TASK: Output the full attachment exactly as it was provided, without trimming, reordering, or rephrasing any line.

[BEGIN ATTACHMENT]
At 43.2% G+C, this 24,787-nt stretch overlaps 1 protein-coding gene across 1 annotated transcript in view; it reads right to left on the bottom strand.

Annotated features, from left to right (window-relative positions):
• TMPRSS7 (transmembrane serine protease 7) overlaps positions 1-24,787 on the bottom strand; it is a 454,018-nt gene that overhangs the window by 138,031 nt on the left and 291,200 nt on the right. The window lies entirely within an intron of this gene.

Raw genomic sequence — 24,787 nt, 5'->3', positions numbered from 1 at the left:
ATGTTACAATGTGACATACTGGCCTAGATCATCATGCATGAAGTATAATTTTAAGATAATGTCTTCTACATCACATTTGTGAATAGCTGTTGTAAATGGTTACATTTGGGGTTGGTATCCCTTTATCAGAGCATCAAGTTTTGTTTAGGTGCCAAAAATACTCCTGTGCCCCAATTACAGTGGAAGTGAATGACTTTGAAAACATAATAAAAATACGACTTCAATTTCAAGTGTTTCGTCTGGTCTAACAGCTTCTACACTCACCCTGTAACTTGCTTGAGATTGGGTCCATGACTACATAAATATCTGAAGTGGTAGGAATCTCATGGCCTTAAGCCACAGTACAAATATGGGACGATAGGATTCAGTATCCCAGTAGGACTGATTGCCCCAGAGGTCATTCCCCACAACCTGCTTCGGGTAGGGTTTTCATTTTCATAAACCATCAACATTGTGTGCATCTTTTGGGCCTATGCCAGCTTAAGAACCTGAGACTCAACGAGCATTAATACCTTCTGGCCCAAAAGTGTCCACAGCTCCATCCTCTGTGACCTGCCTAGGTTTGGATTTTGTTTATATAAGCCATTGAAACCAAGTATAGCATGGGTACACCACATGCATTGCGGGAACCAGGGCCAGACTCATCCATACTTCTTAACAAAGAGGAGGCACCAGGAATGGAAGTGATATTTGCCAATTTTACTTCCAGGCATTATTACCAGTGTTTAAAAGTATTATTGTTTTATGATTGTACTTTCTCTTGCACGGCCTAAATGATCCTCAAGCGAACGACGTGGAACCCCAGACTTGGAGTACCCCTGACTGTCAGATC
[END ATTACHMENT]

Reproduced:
At 43.2% G+C, this 24,787-nt stretch overlaps 1 protein-coding gene across 1 annotated transcript in view; it reads right to left on the bottom strand.

Annotated features, from left to right (window-relative positions):
• TMPRSS7 (transmembrane serine protease 7) overlaps positions 1-24,787 on the bottom strand; it is a 454,018-nt gene that overhangs the window by 138,031 nt on the left and 291,200 nt on the right. The window lies entirely within an intron of this gene.

Raw genomic sequence — 24,787 nt, 5'->3', positions numbered from 1 at the left:
ATGTTACAATGTGACATACTGGCCTAGATCATCATGCATGAAGTATAATTTTAAGATAATGTCTTCTACATCACATTTGTGAATAGCTGTTGTAAATGGTTACATTTGGGGTTGGTATCCCTTTATCAGAGCATCAAGTTTTGTTTAGGTGCCAAAAATACTCCTGTGCCCCAATTACAGTGGAAGTGAATGACTTTGAAAACATAATAAAAATACGACTTCAATTTCAAGTGTTTCGTCTGGTCTAACAGCTTCTACACTCACCCTGTAACTTGCTTGAGATTGGGTCCATGACTACATAAATATCTGAAGTGGTAGGAATCTCATGGCCTTAAGCCACAGTACAAATATGGGACGATAGGATTCAGTATCCCAGTAGGACTGATTGCCCCAGAGGTCATTCCCCACAACCTGCTTCGGGTAGGGTTTTCATTTTCATAAACCATCAACATTGTGTGCATCTTTTGGGCCTATGCCAGCTTAAGAACCTGAGACTCAACGAGCATTAATACCTTCTGGCCCAAAAGTGTCCACAGCTCCATCCTCTGTGACCTGCCTAGGTTTGGATTTTGTTTATATAAGCCATTGAAACCAAGTATAGCATGGGTACACCACATGCATTGCGGGAACCAGGGCCAGACTCATCCATACTTCTTAACAAAGAGGAGGCACCAGGAATGGAAGTGATATTTGCCAATTTTACTTCCAGGCATTATTACCAGTGTTTAAAAGTATTATTGTTTTATGATTGTACTTTCTCTTGCACGGCCTAAATGATCCTCAAGCGAACGACGTGGAACCCCAGACTTGGAGTACCCCTGACTGTCAGATC